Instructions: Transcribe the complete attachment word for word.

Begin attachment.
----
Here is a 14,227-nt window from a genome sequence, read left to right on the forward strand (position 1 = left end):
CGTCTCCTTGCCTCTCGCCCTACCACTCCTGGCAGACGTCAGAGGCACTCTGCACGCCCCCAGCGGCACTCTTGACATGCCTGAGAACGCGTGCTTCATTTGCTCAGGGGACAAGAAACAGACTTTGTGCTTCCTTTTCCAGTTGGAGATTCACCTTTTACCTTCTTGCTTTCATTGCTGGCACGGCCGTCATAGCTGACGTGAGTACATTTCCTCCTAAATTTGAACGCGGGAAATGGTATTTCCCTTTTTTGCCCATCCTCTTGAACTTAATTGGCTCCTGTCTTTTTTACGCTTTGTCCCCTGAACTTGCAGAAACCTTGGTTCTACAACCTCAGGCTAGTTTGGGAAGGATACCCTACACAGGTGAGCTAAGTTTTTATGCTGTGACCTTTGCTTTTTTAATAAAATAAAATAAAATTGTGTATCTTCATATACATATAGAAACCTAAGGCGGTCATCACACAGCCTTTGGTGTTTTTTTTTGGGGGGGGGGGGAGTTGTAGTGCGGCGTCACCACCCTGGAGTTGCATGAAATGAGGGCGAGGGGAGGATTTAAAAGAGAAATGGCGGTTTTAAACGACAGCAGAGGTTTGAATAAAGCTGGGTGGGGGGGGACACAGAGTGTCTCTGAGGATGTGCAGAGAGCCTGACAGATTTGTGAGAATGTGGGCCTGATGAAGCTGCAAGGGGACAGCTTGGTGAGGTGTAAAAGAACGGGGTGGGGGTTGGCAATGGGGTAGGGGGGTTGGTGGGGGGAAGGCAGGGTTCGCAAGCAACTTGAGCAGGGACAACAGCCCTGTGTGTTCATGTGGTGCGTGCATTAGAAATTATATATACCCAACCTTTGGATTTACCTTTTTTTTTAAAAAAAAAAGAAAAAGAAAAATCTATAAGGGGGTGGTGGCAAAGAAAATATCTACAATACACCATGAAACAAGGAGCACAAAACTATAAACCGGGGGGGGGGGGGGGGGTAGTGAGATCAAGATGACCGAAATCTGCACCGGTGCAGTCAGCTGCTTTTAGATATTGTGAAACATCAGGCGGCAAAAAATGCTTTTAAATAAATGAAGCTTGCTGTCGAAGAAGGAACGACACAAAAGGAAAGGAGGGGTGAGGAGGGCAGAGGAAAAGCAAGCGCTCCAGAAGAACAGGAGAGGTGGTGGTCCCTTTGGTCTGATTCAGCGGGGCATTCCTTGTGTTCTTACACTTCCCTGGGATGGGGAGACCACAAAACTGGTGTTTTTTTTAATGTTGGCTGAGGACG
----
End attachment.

Here is a 14,227-nt window from a genome sequence, read left to right on the forward strand (position 1 = left end):
CGTCTCCTTGCCTCTCGCCCTACCACTCCTGGCAGACGTCAGAGGCACTCTGCACGCCCCCAGCGGCACTCTTGACATGCCTGAGAACGCGTGCTTCATTTGCTCAGGGGACAAGAAACAGACTTTGTGCTTCCTTTTCCAGTTGGAGATTCACCTTTTACCTTCTTGCTTTCATTGCTGGCACGGCCGTCATAGCTGACGTGAGTACATTTCCTCCTAAATTTGAACGCGGGAAATGGTATTTCCCTTTTTTGCCCATCCTCTTGAACTTAATTGGCTCCTGTCTTTTTTACGCTTTGTCCCCTGAACTTGCAGAAACCTTGGTTCTACAACCTCAGGCTAGTTTGGGAAGGATACCCTACACAGGTGAGCTAAGTTTTTATGCTGTGACCTTTGCTTTTTTAATAAAATAAAATAAAATTGTGTATCTTCATATACATATAGAAACCTAAGGCGGTCATCACACAGCCTTTGGTGTTTTTTTTTGGGGGGGGGGGGAGTTGTAGTGCGGCGTCACCACCCTGGAGTTGCATGAAATGAGGGCGAGGGGAGGATTTAAAAGAGAAATGGCGGTTTTAAACGACAGCAGAGGTTTGAATAAAGCTGGGTGGGGGGGGACACAGAGTGTCTCTGAGGATGTGCAGAGAGCCTGACAGATTTGTGAGAATGTGGGCCTGATGAAGCTGCAAGGGGACAGCTTGGTGAGGTGTAAAAGAACGGGGTGGGGGTTGGCAATGGGGTAGGGGGGTTGGTGGGGGGAAGGCAGGGTTCGCAAGCAACTTGAGCAGGGACAACAGCCCTGTGTGTTCATGTGGTGCGTGCATTAGAAATTATATATACCCAACCTTTGGATTTACCTTTTTTTTTAAAAAAAAAAGAAAAAGAAAAATCTATAAGGGGGTGGTGGCAAAGAAAATATCTACAATACACCATGAAACAAGGAGCACAAAACTATAAACCGGGGGGGGGGGGGGGGGTAGTGAGATCAAGATGACCGAAATCTGCACCGGTGCAGTCAGCTGCTTTTAGATATTGTGAAACATCAGGCGGCAAAAAATGCTTTTAAATAAATGAAGCTTGCTGTCGAAGAAGGAACGACACAAAAGGAAAGGAGGGGTGAGGAGGGCAGAGGAAAAGCAAGCGCTCCAGAAGAACAGGAGAGGTGGTGGTCCCTTTGGTCTGATTCAGCGGGGCATTCCTTGTGTTCTTACACTTCCCTGGGATGGGGAGACCACAAAACTGGTGTTTTTTTTAATGTTGGCTGAGGACG